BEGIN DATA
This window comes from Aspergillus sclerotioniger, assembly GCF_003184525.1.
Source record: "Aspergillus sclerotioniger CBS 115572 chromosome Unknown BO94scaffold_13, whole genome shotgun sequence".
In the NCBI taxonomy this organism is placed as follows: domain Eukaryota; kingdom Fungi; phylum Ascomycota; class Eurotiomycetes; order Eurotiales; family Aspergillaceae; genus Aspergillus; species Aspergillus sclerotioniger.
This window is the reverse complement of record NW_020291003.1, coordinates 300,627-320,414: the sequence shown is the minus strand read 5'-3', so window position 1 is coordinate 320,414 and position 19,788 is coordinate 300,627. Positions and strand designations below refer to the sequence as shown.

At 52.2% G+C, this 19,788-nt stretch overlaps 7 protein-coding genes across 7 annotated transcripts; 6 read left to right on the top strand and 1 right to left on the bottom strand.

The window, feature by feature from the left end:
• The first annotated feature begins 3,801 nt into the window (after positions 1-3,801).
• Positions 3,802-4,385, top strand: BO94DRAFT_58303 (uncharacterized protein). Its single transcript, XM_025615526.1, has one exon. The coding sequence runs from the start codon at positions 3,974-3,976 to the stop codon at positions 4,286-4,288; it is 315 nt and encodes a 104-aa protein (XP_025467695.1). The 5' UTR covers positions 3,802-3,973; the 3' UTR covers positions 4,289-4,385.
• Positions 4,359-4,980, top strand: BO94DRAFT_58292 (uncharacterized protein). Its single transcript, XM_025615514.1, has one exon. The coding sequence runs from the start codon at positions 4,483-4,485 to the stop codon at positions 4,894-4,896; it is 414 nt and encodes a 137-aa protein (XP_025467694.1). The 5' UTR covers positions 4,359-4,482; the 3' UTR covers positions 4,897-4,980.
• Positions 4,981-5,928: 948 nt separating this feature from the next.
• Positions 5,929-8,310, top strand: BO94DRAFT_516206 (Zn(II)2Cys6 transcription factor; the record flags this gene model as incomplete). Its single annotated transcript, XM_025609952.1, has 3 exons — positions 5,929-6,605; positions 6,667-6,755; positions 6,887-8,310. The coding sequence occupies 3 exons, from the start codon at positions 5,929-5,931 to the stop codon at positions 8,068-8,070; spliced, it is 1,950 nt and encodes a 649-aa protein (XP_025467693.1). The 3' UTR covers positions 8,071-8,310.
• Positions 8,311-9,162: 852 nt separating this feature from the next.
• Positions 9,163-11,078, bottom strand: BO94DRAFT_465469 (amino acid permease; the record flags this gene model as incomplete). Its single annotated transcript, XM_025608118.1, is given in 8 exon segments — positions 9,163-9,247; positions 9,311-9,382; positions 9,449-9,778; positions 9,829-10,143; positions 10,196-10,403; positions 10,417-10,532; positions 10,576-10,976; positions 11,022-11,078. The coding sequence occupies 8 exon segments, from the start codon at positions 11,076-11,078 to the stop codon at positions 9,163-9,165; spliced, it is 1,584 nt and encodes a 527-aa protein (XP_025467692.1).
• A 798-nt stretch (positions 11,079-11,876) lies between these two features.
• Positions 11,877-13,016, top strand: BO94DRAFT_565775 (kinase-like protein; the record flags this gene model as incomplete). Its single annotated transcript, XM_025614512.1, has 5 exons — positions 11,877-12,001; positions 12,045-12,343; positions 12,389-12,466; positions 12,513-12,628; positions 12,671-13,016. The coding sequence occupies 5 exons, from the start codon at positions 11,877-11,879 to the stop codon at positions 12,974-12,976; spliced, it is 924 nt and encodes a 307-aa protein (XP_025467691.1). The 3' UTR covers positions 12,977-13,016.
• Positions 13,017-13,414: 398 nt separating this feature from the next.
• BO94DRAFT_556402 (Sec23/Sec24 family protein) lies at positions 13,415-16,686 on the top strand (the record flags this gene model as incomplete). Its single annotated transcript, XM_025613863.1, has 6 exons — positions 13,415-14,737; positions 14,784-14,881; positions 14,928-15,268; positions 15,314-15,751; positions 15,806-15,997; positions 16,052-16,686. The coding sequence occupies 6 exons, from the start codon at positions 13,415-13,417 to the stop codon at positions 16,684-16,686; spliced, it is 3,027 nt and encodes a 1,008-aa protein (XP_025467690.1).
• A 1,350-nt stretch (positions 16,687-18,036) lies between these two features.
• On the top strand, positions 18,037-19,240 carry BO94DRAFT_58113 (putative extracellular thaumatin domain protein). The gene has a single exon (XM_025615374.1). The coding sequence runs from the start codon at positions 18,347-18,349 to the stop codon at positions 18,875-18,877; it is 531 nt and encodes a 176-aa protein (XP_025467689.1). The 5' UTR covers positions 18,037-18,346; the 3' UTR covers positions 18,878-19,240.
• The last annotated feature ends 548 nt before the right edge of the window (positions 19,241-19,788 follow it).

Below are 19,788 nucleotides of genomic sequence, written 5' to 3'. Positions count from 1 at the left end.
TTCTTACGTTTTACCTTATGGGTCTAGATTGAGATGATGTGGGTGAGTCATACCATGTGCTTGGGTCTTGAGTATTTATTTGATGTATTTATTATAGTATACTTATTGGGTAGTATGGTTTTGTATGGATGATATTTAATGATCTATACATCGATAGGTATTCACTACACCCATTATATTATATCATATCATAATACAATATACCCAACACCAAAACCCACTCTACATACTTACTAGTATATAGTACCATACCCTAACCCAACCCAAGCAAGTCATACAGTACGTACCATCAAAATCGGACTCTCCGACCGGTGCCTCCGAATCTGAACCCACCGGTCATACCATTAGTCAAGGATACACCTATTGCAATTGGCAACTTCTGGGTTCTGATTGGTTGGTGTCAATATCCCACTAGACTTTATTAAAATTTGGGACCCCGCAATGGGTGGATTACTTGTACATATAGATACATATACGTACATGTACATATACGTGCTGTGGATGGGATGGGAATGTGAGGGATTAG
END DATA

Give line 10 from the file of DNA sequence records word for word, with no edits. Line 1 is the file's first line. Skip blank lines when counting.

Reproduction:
• Positions 4,981-5,928: 948 nt separating this feature from the next.